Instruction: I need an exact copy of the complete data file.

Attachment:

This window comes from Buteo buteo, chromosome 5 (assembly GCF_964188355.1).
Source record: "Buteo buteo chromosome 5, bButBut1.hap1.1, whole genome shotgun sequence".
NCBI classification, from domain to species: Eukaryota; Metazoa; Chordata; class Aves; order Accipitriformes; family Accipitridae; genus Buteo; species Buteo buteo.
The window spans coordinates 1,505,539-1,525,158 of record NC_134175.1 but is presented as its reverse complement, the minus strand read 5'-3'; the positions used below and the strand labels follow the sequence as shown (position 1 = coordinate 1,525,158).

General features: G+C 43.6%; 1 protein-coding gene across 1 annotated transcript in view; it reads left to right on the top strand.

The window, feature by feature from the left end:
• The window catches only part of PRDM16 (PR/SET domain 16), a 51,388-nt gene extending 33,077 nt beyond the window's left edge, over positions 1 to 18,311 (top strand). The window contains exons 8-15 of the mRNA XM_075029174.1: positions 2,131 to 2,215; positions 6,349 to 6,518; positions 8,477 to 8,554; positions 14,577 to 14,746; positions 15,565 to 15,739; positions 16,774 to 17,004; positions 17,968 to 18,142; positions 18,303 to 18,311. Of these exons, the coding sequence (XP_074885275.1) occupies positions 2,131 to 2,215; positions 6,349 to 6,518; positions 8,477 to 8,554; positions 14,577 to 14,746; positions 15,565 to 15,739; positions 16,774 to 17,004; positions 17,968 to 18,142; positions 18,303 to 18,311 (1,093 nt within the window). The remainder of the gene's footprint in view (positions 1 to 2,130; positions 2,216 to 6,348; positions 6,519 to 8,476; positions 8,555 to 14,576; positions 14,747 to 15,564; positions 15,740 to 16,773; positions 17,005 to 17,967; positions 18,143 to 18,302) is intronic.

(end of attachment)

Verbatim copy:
This window comes from Buteo buteo, chromosome 5 (assembly GCF_964188355.1).
Source record: "Buteo buteo chromosome 5, bButBut1.hap1.1, whole genome shotgun sequence".
NCBI classification, from domain to species: Eukaryota; Metazoa; Chordata; class Aves; order Accipitriformes; family Accipitridae; genus Buteo; species Buteo buteo.
The window spans coordinates 1,505,539-1,525,158 of record NC_134175.1 but is presented as its reverse complement, the minus strand read 5'-3'; the positions used below and the strand labels follow the sequence as shown (position 1 = coordinate 1,525,158).

General features: G+C 43.6%; 1 protein-coding gene across 1 annotated transcript in view; it reads left to right on the top strand.

The window, feature by feature from the left end:
• The window catches only part of PRDM16 (PR/SET domain 16), a 51,388-nt gene extending 33,077 nt beyond the window's left edge, over positions 1 to 18,311 (top strand). The window contains exons 8-15 of the mRNA XM_075029174.1: positions 2,131 to 2,215; positions 6,349 to 6,518; positions 8,477 to 8,554; positions 14,577 to 14,746; positions 15,565 to 15,739; positions 16,774 to 17,004; positions 17,968 to 18,142; positions 18,303 to 18,311. Of these exons, the coding sequence (XP_074885275.1) occupies positions 2,131 to 2,215; positions 6,349 to 6,518; positions 8,477 to 8,554; positions 14,577 to 14,746; positions 15,565 to 15,739; positions 16,774 to 17,004; positions 17,968 to 18,142; positions 18,303 to 18,311 (1,093 nt within the window). The remainder of the gene's footprint in view (positions 1 to 2,130; positions 2,216 to 6,348; positions 6,519 to 8,476; positions 8,555 to 14,576; positions 14,747 to 15,564; positions 15,740 to 16,773; positions 17,005 to 17,967; positions 18,143 to 18,302) is intronic.